BRISBANE — A meeting of about 150 members of the National Tertiary Education Union (NTEU) at the University of Queensland on August 5 passed a motion of no-confidence in UQ vice-chancellor Paul Greenfield. The meeting voted to start rolling stop-works within two weeks if they do not receive an improved pay offer from university management. UQ staff are due to receive only a 3.1% pay increase for 2010. An NTEU leaflet said that, by comparison, the vice-chancellor’s salary rose by $110,000 in 2009 to $989,999, an increase of 12.5%.
The Liberal Party has pulled controversial Google advertisements after criticism and complaints from candidates standing against them. When Google users searched for the names of many candidates running in lower-house seats — including Socialist Alliance candidate for Cunningham, Jess Moore, who raised the issue in the national media — the first link to appear was a sponsored link to a Liberal Party website.
More than 1000 people packed into Sydney Town Hall on August 12 for the Sydney launch of the Zero Carbon Australia (ZCA) Stationary Energy Plan. The plan outlines how Australia could meet all its energy needs from renewables within 10 years. The successful event followed the well-attended Melbourne launch, which attracted about 700 people in July. The plan is the product of a collaboration between the University of Melbourne Energy Research Institute and the non-profit climate advocacy group Beyond Zero Emissions (BZE).
BRISBANE — Quien Dijo Miedo (“We are not afraid”), an film about the popular resistance to the military coup that took place in June last year in the Central American country of Honduras, was shown at the Queensland Council of Unions building on August 6. The screening was sponsored by organisations including the Communist Party of Australia, the Revolutionary Socialist Party, the Socialist Alliance, Guatemalan group URNG-MAIZ Australia, the Australia-Venezuela Solidarity Network, and the El Salvadoran FMLN.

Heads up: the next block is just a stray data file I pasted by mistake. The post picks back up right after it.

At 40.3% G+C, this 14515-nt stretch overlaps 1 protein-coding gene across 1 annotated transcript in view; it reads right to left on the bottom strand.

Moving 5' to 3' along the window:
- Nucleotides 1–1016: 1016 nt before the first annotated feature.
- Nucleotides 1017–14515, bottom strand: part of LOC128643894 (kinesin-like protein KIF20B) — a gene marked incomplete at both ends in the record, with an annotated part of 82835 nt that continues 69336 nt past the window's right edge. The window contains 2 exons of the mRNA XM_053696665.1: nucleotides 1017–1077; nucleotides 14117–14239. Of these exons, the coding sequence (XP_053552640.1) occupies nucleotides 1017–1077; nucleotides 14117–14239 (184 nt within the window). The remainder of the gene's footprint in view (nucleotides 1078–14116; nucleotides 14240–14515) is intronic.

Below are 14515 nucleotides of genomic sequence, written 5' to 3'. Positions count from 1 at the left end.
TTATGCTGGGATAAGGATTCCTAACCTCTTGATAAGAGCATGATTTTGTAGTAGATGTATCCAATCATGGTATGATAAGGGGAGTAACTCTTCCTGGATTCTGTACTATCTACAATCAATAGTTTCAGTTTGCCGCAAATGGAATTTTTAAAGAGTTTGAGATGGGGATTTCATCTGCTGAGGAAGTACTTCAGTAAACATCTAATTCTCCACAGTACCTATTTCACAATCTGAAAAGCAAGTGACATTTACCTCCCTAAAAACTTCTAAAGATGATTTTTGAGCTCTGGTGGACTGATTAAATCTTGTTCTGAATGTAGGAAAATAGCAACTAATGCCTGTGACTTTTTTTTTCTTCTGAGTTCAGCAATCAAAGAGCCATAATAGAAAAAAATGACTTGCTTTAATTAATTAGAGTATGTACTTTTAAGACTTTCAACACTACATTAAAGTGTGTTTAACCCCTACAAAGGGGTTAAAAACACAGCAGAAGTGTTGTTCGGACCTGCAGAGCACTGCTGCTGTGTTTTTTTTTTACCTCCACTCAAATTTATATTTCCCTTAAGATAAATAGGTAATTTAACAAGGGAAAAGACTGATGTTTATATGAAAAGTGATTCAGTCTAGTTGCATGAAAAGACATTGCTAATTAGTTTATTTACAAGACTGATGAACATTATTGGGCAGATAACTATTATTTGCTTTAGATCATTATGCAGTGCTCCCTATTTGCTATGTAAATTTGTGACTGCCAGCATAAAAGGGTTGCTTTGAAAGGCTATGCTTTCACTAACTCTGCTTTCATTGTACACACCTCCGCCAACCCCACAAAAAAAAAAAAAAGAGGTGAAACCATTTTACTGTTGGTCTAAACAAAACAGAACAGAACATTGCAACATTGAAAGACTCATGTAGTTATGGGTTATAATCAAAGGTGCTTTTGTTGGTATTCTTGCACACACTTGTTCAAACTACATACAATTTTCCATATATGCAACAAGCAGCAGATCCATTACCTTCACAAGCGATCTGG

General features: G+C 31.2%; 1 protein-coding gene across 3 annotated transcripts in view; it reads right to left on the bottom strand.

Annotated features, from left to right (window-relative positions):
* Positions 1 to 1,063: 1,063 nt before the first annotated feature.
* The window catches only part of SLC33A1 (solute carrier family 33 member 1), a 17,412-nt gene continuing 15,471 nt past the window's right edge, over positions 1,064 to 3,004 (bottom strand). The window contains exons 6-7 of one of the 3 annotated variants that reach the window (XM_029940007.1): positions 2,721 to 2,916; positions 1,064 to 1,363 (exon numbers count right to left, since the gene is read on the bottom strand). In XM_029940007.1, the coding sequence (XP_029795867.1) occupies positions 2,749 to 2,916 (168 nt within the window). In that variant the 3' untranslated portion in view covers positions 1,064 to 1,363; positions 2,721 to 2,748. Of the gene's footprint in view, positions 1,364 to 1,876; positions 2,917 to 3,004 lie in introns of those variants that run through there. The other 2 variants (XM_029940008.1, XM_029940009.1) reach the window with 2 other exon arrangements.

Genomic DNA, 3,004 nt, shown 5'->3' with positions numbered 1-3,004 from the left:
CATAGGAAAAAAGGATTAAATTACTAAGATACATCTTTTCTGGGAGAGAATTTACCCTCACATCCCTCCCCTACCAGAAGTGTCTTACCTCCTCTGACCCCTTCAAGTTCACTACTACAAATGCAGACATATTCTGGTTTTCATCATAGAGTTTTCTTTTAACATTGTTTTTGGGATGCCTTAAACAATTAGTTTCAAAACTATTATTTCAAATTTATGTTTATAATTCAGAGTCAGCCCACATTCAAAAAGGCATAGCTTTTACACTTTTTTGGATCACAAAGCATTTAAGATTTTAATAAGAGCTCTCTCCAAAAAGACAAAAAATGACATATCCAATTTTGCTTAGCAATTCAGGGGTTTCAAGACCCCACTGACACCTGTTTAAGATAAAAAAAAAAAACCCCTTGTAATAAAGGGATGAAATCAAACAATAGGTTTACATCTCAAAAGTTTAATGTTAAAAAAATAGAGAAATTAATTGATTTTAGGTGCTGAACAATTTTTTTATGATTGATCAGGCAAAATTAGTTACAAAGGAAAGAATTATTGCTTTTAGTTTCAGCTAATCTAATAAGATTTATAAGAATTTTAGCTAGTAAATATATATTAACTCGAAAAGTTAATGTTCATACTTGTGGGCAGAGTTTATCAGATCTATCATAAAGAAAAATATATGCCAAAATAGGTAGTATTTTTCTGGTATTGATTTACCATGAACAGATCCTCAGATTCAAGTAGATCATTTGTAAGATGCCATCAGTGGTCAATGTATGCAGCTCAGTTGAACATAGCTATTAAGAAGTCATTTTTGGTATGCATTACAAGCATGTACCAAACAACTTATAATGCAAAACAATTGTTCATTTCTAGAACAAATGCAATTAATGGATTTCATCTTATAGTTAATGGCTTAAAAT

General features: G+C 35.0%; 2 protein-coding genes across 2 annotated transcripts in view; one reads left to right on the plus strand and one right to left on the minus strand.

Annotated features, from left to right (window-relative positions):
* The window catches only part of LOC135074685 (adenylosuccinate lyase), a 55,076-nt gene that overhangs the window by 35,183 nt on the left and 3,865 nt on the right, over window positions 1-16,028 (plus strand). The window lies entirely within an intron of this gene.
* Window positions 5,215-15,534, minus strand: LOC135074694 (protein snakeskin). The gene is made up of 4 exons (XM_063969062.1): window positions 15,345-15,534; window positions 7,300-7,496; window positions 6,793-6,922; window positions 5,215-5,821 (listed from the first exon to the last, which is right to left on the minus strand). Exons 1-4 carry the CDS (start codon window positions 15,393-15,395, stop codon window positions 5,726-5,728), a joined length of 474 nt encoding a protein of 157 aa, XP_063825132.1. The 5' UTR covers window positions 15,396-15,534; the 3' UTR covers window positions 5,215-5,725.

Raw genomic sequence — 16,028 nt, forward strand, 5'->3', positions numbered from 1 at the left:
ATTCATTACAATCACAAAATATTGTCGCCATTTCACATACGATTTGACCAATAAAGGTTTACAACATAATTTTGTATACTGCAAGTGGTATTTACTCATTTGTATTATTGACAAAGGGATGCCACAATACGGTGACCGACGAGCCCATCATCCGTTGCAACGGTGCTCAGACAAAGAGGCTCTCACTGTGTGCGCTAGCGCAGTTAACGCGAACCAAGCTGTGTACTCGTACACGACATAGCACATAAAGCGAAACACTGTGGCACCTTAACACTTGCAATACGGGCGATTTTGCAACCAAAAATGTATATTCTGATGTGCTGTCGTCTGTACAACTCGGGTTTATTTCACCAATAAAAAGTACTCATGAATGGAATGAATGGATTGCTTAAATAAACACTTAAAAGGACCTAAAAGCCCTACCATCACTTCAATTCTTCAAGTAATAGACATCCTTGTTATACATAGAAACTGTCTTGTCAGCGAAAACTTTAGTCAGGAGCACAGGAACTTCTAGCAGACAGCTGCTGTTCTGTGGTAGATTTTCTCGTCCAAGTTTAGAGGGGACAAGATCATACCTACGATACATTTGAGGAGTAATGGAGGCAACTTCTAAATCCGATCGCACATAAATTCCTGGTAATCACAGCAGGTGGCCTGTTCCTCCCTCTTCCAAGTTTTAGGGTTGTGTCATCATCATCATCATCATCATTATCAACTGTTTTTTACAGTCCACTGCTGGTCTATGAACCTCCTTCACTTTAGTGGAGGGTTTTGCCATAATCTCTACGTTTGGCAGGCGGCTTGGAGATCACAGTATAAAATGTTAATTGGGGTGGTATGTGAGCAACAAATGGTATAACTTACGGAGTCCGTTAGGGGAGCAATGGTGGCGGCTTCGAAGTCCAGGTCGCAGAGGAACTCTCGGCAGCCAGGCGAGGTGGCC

The Green Left website
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Hitwise ranked the website number eight for the six-month period to June 2010. Green Left was also in the top 10 in the previous six months, and has won several such awards in the past.
The interest in, and dire need for, independent, alternative news is obvious. But it doesn’t come cheap. If you are an online reader, please consider taking out an e-subscription to ensure this important publication continues.
BRISBANE — The annual Hiroshima Day rally and march took place on August 7, commemorating 65 years since the US dropped an atomic bomb on the Japanese city, killing about 100,000 people. The event was organised by the Rally for Peace and Nuclear Disarmament with the theme: “Join us on the road to nuclear disarmament”.
Greens candidate for Mackellar Dr Jonathan King is a blue-blooded radical. King gained national prominence in 1988 when he staged an $11 million recreation of the First Fleet's voyage. The historian and former journalist became, in his own words, “political hot property,” courted by both major parties. He declined their overtures. Politics “was in [his] blood”, King said, but he was “too radical” for the major parties. Following the bicentennial voyage, King found his “next big project, and that was helping the environment”.
Sick of the manipulative, increasingly policy-free barrage of major party negative advertising in the race to the August 21 Australian federal election? Here are some antidotes: First, check out the table below comparing the policies of Socialist Alliance with that of the Greens, ALP and Liberals: Policy comparison from Left to Right compiled by Dick Nichols. Second, have a look at the independent Vote Climate survey on which parties the best policy on on climate change.